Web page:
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September 1, 2023

Eylon Yavin, PhD

Hebrew University of Jerusalem

The Len & Susan Mark Initiative for Ovarian and Uterine/MMMT Cancers

Dr. Yavin and his team are working on a novel approach to help a surgeon recognize and remove small clusters of ovarian-cancer cells during surgery. Building on his expertise in the chemistry of peptide nucleic acid (PNA) therapeutics/diagnostics, he proposes to develop a technology that uses a PNA molecular sensor specific to a tumor cell marker (RNA). When bound to RNA, the PNA lights up and becomes fluorescent, distinguishing tumor cells from normal cells.

Please tell us about your current research project?  

My current ICRF funded project is to develop highly sensitive RNA sensors as means to detect biomarkers (RNA molecules) that are highly expressed in Ovarian Cancer (OC). The strategy is based on designing and synthesizing DNA analogs termed Peptide Nucleic Acids (PNAs). These PNA sensors (cpFIT-PNAs) bind to the RNA target in a sequence-specific manner, and become fluorescent only when bound to the RNA biomarker.

This fluorescent signal may be easily detected in OC cells and, more importantly, in human tissues taken from women undergoing cytoreductive surgery of the ovaries and the omentum.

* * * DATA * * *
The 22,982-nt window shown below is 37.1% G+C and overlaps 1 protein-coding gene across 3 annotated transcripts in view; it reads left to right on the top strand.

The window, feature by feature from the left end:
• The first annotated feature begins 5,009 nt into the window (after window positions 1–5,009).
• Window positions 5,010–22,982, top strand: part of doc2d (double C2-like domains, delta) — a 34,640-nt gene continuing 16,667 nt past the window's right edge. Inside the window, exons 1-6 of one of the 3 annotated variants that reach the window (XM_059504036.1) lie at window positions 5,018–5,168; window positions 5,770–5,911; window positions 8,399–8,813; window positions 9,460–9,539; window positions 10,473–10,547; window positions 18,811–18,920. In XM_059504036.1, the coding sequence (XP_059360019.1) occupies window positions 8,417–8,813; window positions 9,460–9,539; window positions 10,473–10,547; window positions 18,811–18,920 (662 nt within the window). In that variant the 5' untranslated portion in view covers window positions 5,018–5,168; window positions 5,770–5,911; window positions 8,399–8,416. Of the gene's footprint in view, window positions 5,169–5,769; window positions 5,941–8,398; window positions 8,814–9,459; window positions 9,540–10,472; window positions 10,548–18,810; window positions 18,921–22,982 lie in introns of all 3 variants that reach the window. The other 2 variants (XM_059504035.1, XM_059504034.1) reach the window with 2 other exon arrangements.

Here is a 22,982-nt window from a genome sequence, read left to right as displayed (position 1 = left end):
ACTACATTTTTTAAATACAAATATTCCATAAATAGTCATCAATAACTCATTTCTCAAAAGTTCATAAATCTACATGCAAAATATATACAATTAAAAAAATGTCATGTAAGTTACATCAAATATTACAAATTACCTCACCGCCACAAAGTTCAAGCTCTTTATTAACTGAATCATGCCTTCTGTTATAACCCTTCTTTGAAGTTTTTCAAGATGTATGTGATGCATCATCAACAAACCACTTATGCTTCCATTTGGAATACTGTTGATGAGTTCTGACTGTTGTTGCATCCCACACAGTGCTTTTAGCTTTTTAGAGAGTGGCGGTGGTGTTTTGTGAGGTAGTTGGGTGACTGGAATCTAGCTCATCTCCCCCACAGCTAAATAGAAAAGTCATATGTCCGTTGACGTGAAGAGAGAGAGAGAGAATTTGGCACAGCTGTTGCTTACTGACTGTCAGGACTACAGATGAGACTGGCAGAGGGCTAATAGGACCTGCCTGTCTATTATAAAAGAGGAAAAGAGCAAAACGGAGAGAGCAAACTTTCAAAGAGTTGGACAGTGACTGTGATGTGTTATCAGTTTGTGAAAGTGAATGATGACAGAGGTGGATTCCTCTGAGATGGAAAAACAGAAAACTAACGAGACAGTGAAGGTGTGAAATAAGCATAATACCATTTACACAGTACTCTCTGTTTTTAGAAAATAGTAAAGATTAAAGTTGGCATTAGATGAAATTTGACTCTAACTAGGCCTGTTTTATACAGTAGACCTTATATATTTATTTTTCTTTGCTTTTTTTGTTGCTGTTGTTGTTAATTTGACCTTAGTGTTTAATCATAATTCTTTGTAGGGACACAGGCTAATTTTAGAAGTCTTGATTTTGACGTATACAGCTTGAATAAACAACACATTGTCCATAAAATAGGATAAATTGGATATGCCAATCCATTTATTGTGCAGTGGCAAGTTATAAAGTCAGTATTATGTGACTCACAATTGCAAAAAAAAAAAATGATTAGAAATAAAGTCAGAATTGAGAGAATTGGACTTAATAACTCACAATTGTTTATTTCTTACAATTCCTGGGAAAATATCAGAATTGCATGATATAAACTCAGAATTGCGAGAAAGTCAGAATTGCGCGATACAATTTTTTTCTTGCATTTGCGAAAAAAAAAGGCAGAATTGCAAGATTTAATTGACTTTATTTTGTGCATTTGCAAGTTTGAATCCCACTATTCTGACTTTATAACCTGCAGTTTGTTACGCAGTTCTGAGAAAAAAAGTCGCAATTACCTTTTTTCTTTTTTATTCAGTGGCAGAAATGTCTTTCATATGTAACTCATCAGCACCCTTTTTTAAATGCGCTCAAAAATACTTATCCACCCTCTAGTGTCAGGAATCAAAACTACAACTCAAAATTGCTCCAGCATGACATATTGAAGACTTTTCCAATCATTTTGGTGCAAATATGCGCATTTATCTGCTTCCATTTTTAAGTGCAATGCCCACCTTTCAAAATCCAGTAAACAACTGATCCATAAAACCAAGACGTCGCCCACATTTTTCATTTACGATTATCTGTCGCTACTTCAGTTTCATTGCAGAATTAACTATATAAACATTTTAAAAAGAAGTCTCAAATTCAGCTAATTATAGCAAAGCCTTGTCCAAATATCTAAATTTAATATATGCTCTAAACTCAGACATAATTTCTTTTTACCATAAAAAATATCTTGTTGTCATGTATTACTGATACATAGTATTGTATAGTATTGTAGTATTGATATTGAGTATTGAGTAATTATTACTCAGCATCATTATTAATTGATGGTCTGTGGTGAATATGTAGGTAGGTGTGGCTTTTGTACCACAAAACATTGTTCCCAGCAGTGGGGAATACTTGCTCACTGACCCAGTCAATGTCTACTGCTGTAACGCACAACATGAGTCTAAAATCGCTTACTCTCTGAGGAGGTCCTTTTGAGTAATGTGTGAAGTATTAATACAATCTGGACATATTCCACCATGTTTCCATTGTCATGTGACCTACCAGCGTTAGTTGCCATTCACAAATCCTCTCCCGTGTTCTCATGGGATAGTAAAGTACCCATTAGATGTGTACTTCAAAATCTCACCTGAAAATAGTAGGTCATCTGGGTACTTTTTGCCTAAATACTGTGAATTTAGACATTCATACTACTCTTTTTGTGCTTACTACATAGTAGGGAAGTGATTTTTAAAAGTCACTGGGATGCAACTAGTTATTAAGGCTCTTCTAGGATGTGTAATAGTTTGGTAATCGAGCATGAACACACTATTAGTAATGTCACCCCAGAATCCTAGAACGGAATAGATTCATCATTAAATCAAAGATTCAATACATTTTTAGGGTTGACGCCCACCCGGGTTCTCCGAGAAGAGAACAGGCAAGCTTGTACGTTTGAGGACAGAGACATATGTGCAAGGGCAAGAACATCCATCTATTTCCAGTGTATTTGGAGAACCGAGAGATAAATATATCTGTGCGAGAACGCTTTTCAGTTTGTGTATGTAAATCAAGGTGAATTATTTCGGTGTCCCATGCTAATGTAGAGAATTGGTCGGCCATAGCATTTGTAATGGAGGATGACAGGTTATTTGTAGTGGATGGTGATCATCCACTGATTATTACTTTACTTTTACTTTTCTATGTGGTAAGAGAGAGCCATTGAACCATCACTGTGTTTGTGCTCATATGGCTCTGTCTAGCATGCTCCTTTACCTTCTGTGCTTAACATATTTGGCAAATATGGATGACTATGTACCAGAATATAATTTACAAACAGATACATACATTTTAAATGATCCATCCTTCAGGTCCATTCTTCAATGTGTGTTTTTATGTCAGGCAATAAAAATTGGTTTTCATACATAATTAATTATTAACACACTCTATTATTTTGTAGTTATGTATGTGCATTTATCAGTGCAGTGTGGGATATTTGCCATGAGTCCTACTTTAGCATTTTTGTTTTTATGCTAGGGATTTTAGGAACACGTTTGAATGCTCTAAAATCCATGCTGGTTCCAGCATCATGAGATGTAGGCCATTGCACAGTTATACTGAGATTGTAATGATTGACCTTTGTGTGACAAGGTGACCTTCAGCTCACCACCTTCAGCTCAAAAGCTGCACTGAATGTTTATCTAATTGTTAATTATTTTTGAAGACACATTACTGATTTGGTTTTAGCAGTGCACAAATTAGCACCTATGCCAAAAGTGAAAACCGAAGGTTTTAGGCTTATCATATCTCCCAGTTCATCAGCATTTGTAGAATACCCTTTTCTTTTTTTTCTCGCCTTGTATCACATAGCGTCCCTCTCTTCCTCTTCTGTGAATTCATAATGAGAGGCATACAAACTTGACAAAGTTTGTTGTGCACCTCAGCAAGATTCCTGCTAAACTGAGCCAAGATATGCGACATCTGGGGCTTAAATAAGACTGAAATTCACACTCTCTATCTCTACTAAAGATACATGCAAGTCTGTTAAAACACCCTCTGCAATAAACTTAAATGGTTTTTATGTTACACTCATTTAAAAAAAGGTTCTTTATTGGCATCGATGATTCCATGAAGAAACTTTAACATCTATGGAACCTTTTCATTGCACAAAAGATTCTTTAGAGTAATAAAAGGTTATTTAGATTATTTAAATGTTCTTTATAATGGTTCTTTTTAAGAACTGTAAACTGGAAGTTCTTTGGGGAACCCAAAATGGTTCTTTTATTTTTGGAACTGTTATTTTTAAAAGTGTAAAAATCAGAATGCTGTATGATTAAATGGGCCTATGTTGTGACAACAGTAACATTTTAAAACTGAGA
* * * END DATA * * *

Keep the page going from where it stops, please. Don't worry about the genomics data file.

What excites you most about your research (if this is something you are comfortable sharing)? 

I get most excited when any of my scientific ideas formulate to real data/results. This is, in many cases, not an easy task that sometimes completely fails or takes months or even years to materialize.

Where do you hope this will lead in practical terms?

My dream related to this ICRF supported research is in two directions: (1) to apply these RNA sensors (by simply spraying of cpFIT-PNA molecules on the exposed tissue) during surgery as means to allow the surgeon to remove all residual OC tumors (that will light up). This, in turn, should improve the surgical outcome by reducing cancer recurrence and may also spare organs and tissues such as the omentum. (2) to identify RNA biomarkers that are over-expressed in the early stages of the disease as means to treat this type of cancer early on.

What has receiving an ICRF grant meant to you and your career?

This ICRF grant has allowed me to significantly advance my research in the cancer diagnostics field and to explore new chemistries related to developing brighter RNA sensors that could detect minute amounts of the RNA target of choice with high sensitivity and selectivity. 

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